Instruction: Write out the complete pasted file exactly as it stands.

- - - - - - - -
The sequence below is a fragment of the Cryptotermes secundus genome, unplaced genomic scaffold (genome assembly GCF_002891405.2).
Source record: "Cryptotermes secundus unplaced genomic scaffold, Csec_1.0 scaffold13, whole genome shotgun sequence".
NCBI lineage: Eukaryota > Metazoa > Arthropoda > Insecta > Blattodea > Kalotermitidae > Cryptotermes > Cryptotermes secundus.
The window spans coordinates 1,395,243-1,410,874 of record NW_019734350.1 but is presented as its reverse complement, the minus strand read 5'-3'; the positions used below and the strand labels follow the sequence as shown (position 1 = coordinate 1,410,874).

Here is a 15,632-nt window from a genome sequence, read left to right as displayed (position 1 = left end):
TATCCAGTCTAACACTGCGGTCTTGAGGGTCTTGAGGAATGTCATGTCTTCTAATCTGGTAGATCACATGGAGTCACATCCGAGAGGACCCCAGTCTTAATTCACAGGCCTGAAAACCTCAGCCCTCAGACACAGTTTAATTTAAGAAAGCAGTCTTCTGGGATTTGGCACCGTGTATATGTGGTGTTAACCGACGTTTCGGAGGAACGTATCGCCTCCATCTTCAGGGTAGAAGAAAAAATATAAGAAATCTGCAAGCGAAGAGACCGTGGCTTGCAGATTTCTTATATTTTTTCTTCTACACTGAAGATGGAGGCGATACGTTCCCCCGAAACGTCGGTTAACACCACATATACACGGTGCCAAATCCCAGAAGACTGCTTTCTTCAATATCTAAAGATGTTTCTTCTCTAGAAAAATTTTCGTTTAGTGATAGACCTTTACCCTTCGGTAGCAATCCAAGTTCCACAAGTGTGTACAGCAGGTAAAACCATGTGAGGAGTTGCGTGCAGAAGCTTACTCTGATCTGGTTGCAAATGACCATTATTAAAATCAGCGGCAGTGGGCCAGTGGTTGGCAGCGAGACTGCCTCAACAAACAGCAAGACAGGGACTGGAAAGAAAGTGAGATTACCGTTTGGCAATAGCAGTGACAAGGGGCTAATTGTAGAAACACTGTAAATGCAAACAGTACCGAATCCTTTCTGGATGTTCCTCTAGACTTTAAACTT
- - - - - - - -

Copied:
The sequence below is a fragment of the Cryptotermes secundus genome, unplaced genomic scaffold (genome assembly GCF_002891405.2).
Source record: "Cryptotermes secundus unplaced genomic scaffold, Csec_1.0 scaffold13, whole genome shotgun sequence".
NCBI lineage: Eukaryota > Metazoa > Arthropoda > Insecta > Blattodea > Kalotermitidae > Cryptotermes > Cryptotermes secundus.
The window spans coordinates 1,395,243-1,410,874 of record NW_019734350.1 but is presented as its reverse complement, the minus strand read 5'-3'; the positions used below and the strand labels follow the sequence as shown (position 1 = coordinate 1,410,874).

Here is a 15,632-nt window from a genome sequence, read left to right as displayed (position 1 = left end):
TATCCAGTCTAACACTGCGGTCTTGAGGGTCTTGAGGAATGTCATGTCTTCTAATCTGGTAGATCACATGGAGTCACATCCGAGAGGACCCCAGTCTTAATTCACAGGCCTGAAAACCTCAGCCCTCAGACACAGTTTAATTTAAGAAAGCAGTCTTCTGGGATTTGGCACCGTGTATATGTGGTGTTAACCGACGTTTCGGAGGAACGTATCGCCTCCATCTTCAGGGTAGAAGAAAAAATATAAGAAATCTGCAAGCGAAGAGACCGTGGCTTGCAGATTTCTTATATTTTTTCTTCTACACTGAAGATGGAGGCGATACGTTCCCCCGAAACGTCGGTTAACACCACATATACACGGTGCCAAATCCCAGAAGACTGCTTTCTTCAATATCTAAAGATGTTTCTTCTCTAGAAAAATTTTCGTTTAGTGATAGACCTTTACCCTTCGGTAGCAATCCAAGTTCCACAAGTGTGTACAGCAGGTAAAACCATGTGAGGAGTTGCGTGCAGAAGCTTACTCTGATCTGGTTGCAAATGACCATTATTAAAATCAGCGGCAGTGGGCCAGTGGTTGGCAGCGAGACTGCCTCAACAAACAGCAAGACAGGGACTGGAAAGAAAGTGAGATTACCGTTTGGCAATAGCAGTGACAAGGGGCTAATTGTAGAAACACTGTAAATGCAAACAGTACCGAATCCTTTCTGGATGTTCCTCTAGACTTTAAACTT